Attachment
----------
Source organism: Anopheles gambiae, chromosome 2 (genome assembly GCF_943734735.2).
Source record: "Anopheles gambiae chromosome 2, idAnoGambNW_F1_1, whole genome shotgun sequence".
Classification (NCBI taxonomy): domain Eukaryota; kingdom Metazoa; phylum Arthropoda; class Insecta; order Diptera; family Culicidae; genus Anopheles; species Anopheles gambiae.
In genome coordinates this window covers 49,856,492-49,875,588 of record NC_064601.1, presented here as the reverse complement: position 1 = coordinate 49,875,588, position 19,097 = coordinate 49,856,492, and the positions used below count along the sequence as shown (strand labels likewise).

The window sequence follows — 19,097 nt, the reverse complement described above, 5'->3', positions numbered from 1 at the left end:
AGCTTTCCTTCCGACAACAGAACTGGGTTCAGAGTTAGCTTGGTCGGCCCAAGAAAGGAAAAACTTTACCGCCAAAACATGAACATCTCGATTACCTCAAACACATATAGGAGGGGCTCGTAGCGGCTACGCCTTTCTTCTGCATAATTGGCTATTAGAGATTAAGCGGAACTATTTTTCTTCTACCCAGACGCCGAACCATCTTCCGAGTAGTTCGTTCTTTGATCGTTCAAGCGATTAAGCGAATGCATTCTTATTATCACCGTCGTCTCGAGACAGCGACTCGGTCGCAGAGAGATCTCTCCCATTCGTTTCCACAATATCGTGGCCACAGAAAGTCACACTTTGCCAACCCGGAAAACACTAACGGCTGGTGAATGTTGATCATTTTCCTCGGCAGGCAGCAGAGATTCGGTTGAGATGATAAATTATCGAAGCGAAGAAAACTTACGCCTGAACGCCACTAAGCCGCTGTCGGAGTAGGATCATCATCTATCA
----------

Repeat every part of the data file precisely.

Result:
Source organism: Anopheles gambiae, chromosome 2 (genome assembly GCF_943734735.2).
Source record: "Anopheles gambiae chromosome 2, idAnoGambNW_F1_1, whole genome shotgun sequence".
Classification (NCBI taxonomy): domain Eukaryota; kingdom Metazoa; phylum Arthropoda; class Insecta; order Diptera; family Culicidae; genus Anopheles; species Anopheles gambiae.
In genome coordinates this window covers 49,856,492-49,875,588 of record NC_064601.1, presented here as the reverse complement: position 1 = coordinate 49,875,588, position 19,097 = coordinate 49,856,492, and the positions used below count along the sequence as shown (strand labels likewise).

The window sequence follows — 19,097 nt, the reverse complement described above, 5'->3', positions numbered from 1 at the left end:
AGCTTTCCTTCCGACAACAGAACTGGGTTCAGAGTTAGCTTGGTCGGCCCAAGAAAGGAAAAACTTTACCGCCAAAACATGAACATCTCGATTACCTCAAACACATATAGGAGGGGCTCGTAGCGGCTACGCCTTTCTTCTGCATAATTGGCTATTAGAGATTAAGCGGAACTATTTTTCTTCTACCCAGACGCCGAACCATCTTCCGAGTAGTTCGTTCTTTGATCGTTCAAGCGATTAAGCGAATGCATTCTTATTATCACCGTCGTCTCGAGACAGCGACTCGGTCGCAGAGAGATCTCTCCCATTCGTTTCCACAATATCGTGGCCACAGAAAGTCACACTTTGCCAACCCGGAAAACACTAACGGCTGGTGAATGTTGATCATTTTCCTCGGCAGGCAGCAGAGATTCGGTTGAGATGATAAATTATCGAAGCGAAGAAAACTTACGCCTGAACGCCACTAAGCCGCTGTCGGAGTAGGATCATCATCTATCA